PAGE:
Acklam Hall History

Photograph Taken by Clive Winwood

Photograph Taken by Clive Winwood

 

 Acklam Hall

Acklam Hall (circa 1683) is Middlesbrough’s only Grade I listed building. It was built in a Dutch Palladian style for Sir William Hustler (c.1658-1730) and has a number of beautiful architectural features. The hall is particularly noted for its heavily ornamented ceilings (similar to Holyrood Palace) which may have been done by the same craftsmen Halbert and/or Dunserfield as they came from south Edinburgh (c.1680), original painted pine open well staircase with ball & artichoke finials. Acklam Hall was given listed building status in 1951.

Politically William Hustler was a Whig, who in 1702 was elected to sit for Ripon.  He was responsible for establishing a number of charity schools in Wakefield and is regarded as one of the great patrons of such schools during this period. William Hustler died at Acklam on 20 August 1730, leaving Acklam Hall and the magnificent grounds to his wife. He was described in the Daily Post as ‘a gentleman of an unblemished character, and whose loss is extremely lamented by his county, to which he had retired some years before his death’.

The land surrounding the hall is of historical significance and interest. Not only is the Avenue of Trees part of the original 17th century formal gardens of Acklam Hall, the land to the North of the hall is where evidence of a medieval moat (10 meters deep) and a medieval village are located. The land on which the manor was built and its surrounding grounds are also mentioned in the Domesday Book. The monks of Whitby Abbey had maintained a property there, which after the Dissolution, had fallen into disrepair.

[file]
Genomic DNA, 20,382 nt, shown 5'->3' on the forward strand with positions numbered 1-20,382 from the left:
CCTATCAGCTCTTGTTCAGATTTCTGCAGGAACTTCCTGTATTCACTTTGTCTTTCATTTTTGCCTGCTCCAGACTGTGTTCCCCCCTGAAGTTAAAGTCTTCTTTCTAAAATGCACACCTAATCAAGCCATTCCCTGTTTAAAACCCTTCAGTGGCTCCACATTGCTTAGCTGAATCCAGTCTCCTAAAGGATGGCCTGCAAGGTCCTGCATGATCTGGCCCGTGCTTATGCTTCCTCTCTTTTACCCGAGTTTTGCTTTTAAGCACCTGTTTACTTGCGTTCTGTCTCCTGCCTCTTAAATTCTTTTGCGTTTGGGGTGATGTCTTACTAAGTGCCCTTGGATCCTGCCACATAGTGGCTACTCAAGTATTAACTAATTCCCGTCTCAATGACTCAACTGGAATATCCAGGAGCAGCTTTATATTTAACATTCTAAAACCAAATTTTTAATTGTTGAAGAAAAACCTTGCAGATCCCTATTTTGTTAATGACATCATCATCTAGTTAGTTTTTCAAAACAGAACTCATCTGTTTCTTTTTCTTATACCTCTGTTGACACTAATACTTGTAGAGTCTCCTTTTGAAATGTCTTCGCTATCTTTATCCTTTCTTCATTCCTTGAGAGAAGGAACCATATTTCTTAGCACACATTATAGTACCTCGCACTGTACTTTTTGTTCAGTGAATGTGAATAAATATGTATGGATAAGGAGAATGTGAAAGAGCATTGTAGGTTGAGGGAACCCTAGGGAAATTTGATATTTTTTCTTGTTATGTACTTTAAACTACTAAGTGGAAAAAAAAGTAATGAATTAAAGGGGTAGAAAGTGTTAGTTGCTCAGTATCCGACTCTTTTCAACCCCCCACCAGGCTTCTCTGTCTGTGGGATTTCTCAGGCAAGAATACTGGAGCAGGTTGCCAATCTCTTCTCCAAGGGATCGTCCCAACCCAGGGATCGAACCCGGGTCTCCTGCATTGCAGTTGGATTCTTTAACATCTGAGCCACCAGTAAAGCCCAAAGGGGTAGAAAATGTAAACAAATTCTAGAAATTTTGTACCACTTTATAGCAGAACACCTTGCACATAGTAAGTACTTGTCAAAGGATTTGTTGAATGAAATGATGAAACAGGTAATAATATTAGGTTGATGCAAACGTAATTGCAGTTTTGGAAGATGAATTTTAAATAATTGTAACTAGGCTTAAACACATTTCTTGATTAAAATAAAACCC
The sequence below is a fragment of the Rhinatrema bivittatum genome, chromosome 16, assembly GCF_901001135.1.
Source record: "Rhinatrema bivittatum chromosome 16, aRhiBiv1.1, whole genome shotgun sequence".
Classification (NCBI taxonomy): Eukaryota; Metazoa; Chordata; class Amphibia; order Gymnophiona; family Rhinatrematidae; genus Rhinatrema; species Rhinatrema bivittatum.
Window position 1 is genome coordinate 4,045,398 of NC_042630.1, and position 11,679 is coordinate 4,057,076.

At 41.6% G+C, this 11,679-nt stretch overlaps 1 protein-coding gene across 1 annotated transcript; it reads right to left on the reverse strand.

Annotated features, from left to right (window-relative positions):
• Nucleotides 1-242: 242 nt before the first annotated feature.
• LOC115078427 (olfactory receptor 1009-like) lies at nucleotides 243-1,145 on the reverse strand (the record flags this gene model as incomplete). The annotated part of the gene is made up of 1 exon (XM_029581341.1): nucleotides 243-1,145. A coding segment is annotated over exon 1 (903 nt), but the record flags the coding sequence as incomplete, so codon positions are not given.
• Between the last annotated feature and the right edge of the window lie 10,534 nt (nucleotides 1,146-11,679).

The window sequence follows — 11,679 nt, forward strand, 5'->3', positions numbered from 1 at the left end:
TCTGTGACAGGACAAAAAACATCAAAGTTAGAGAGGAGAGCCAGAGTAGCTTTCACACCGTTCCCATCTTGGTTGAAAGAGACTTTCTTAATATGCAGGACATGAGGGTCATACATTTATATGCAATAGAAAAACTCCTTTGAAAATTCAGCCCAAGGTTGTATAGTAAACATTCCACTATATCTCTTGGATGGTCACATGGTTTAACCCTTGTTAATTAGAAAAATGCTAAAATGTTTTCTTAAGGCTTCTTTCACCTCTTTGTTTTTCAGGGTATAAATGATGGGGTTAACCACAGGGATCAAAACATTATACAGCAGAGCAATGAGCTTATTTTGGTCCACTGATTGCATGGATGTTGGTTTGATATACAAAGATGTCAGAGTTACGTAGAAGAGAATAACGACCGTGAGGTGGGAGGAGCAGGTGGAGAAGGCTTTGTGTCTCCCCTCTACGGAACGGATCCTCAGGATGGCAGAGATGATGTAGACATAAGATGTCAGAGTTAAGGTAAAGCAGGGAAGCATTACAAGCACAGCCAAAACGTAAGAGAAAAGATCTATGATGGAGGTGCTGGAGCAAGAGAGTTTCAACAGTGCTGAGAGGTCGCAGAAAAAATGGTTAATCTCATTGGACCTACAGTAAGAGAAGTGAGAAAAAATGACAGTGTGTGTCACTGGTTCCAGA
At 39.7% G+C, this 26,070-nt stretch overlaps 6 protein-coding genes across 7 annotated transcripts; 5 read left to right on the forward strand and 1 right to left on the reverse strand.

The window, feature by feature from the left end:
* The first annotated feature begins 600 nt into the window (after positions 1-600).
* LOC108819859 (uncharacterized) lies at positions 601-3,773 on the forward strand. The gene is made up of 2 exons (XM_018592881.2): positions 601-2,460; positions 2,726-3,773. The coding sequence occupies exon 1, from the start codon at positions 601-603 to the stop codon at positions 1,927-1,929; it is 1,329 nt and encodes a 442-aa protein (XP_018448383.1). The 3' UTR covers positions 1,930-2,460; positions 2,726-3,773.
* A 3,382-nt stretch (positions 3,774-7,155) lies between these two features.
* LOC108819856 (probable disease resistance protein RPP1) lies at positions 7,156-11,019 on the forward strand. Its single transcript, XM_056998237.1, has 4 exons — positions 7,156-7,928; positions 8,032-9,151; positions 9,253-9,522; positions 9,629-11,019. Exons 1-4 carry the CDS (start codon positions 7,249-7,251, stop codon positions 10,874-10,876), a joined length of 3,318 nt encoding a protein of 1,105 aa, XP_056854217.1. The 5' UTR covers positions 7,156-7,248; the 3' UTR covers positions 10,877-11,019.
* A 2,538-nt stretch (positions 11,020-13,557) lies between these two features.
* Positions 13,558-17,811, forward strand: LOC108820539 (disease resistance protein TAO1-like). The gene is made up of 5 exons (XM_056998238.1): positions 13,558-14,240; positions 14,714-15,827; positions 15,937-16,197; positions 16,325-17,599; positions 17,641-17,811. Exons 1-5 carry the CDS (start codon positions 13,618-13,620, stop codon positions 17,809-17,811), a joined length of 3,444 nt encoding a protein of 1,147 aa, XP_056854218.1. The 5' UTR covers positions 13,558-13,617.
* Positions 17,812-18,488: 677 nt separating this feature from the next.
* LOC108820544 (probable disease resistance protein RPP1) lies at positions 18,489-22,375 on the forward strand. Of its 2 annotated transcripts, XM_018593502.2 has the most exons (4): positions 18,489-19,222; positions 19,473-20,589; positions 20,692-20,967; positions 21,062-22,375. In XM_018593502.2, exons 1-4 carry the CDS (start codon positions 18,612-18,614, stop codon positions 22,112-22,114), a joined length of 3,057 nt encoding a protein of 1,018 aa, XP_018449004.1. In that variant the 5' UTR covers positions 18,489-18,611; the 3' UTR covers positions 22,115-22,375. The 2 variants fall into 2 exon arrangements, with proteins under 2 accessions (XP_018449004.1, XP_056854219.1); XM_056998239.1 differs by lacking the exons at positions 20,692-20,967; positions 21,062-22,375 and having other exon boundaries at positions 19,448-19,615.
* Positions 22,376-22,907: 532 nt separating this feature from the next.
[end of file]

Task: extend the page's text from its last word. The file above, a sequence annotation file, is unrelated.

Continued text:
It is often hard to imagine that anything came before Bolckow & Vaughan discovered Iron Ore in Eston Hills. Middlesbrough became a product of Victorian enterprise, “an infant Hercules” and began to thrive and develop rapidly as a town. Its population growing from 25 people in 1801 to 90,000 by 1901. Acklam Hall and its grounds offer a rare glimpse into what it may have been like to live in Middlesbrough before industrialisation of the town. For the community of Acklam, the hall and its grounds have always been a little piece of calm in an otherwise hectic world.

 

 

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